Top reversal patterns can be extremely useful to understand when a downtrend is about to start. What’s more, they work with more than one strategy.
Charts help technical analysts understand market movements, and some patterns are more reliable than others in helping them make decisions.
Some patterns are so popular that (almost) any trader makes the same moves when they appear in charts. Traders’ behavior is what drives the price, and being able to recognize patterns as experienced traders do is extremely useful to make reliable predictions and make the right decision.
Of course, no pattern works 100% of the time, but they offer guidelines that can increase the chances of success.
This article does not constitute financial advice: we will show you the most common top reversal patterns, those that usually signal that a downtrend is about to start. As always, be responsible and always do your own research before investing your money.
What Are Top Reversal Patterns?
Most of the technical analysis we use draws its origins from Japanese charting techniques. Japanese analysts, mainly for historical reasons, gave patterns names related to war actions. Sometimes western analysts modified the names of these patterns, but always use terms that somehow reflect what is visually evident on charts.
So you may find the patterns we are about to show you with different names, but we will use the most common denominations: Head and Shoulders, Diamond Top, Double Top and Triple Top. They are all top reversal patterns, but what does this mean?
These patterns – usually medium or long-term patterns – are particular formations usually found at the end of an extended uptrend. They usually signal that a new and extended downtrend is about to start. We will provide you with images that make it easier to understand how these patterns develop, but you will discover that it is not always so easy to spot them correctly.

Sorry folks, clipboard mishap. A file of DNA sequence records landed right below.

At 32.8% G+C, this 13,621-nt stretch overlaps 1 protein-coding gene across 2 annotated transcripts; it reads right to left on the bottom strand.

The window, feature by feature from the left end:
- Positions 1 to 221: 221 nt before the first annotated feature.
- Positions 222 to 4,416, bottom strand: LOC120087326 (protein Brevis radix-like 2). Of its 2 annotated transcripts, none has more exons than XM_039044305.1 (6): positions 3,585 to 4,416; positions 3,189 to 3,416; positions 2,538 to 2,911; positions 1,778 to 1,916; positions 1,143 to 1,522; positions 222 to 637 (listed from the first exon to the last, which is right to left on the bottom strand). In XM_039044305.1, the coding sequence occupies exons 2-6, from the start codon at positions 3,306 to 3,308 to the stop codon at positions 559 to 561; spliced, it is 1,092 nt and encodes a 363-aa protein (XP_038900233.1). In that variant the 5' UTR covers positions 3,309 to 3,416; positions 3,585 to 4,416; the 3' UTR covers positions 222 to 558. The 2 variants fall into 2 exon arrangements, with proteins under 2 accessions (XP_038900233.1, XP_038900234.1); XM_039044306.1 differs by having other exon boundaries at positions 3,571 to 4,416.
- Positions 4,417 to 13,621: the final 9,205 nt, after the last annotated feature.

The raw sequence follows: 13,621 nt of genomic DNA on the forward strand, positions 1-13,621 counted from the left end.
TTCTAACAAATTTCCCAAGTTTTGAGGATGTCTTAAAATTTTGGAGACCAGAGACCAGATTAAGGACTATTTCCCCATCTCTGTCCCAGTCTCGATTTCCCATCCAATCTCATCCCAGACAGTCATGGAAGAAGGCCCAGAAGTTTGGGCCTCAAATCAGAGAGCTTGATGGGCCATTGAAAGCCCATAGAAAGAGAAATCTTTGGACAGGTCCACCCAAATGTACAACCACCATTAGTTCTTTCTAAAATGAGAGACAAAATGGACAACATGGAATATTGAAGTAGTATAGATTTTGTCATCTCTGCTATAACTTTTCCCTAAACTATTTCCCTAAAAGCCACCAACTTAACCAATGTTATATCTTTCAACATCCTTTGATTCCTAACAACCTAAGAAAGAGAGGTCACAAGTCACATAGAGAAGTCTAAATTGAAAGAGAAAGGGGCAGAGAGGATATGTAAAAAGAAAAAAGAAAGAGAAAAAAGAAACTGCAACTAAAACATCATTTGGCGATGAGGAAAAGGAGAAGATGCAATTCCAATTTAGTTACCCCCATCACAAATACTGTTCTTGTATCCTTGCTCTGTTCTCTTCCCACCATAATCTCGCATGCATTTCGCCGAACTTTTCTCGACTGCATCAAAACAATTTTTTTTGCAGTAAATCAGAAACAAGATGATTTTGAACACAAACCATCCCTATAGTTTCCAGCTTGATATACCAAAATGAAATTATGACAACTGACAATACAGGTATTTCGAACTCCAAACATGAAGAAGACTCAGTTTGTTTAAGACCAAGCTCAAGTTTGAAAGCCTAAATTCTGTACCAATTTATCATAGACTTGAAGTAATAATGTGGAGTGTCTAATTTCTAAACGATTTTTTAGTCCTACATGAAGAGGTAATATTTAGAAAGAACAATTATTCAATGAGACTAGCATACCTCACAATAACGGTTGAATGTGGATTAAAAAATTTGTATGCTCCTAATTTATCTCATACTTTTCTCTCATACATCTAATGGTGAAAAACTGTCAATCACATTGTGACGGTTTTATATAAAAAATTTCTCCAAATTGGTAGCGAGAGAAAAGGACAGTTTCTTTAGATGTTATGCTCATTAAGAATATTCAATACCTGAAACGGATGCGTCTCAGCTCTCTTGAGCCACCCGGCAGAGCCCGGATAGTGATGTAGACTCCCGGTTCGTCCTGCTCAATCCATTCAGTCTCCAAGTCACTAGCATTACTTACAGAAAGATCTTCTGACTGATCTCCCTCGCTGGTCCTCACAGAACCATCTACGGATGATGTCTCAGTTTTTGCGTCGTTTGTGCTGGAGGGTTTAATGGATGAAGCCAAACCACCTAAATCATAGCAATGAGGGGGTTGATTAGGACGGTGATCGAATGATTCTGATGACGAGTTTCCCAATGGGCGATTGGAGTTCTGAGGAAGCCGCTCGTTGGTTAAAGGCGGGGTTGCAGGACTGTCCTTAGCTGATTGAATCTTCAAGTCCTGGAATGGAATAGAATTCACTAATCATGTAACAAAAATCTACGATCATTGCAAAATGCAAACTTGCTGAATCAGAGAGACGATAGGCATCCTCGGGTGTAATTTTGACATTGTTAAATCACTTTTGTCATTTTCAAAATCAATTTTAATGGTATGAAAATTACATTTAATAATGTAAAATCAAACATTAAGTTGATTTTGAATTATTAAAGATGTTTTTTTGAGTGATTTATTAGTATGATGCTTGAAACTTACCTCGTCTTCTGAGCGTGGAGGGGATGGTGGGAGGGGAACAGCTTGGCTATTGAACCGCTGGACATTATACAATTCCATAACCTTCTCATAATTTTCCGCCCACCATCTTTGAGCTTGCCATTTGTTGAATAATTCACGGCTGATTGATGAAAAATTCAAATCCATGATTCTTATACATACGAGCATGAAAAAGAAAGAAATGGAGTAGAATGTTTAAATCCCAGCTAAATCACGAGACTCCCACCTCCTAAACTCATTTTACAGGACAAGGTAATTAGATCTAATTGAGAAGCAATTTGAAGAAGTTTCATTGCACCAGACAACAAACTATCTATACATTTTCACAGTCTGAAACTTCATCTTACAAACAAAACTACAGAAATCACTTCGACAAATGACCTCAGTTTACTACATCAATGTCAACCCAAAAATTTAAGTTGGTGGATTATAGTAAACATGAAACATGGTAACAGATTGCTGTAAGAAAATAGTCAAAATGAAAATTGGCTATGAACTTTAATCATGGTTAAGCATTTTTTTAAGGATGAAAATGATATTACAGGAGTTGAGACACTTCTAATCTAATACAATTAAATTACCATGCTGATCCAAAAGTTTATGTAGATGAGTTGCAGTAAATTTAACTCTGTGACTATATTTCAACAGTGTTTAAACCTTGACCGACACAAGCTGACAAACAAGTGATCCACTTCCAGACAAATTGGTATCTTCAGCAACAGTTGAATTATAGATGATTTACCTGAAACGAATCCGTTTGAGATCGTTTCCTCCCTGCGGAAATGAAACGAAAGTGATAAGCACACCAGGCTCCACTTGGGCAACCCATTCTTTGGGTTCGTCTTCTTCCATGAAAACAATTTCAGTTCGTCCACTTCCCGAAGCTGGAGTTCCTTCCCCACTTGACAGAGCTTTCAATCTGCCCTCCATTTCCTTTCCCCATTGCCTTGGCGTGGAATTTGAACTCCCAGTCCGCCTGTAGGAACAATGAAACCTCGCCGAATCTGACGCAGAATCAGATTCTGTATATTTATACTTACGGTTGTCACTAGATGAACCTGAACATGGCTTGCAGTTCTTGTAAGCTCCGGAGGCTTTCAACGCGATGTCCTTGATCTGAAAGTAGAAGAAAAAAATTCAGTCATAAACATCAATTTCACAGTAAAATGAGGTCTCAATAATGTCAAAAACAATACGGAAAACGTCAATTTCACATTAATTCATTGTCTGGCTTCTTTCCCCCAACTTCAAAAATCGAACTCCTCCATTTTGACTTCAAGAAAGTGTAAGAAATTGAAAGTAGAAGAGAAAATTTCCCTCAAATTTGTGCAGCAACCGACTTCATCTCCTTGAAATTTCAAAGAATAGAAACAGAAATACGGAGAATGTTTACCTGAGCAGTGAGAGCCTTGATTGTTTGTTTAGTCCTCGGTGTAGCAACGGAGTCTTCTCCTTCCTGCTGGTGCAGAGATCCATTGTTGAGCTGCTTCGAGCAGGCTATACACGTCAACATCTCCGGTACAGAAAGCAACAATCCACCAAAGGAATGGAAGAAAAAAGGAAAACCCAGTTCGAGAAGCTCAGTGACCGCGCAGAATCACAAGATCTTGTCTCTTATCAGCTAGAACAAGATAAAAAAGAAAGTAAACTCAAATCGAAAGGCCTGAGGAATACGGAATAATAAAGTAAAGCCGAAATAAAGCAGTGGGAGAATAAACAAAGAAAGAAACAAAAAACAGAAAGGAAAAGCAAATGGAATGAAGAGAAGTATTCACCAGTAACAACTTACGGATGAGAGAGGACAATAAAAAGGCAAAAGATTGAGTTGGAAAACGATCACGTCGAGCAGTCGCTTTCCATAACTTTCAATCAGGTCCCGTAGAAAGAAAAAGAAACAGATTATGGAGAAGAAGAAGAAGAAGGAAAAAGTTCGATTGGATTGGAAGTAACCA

Head and Shoulders
We will start with one of the most common chart formations, the Head and Shoulders.
This name derives from the fact that this formation looks like a half-length body, showing only a head and the shoulders, as you can see in the image below:
The Head and Shoulders develops during an uptrend. As we know, no trend is just a straight line, it develops and various small retests take place. In this case, the retest forms a sort of peak. The second peak is the highest one. The third peak is similar to the first one.
The support line is called the neckline, the line at which the price retests and rises again, forming those peaks we can observe in the image above.
This chart formation usually signals that the price reached its top, and it’s time for a downtrend – so that is a reversal pattern.
Among the patterns we are listing, the Diamond Top is maybe the hardest to correctly spot.
This is because the chart looks quite chaotic and complex, but in reality it is only an impression.
Pro tip: When observing charts it is very important not to force patterns to fit your schemes or expectations.
Traders know that they have to step back from details and look at the whole picture, as well as they know that technical analysis and trading in general require discipline. Try to be as objective as possible, without letting your expectations or desires influence your analysis.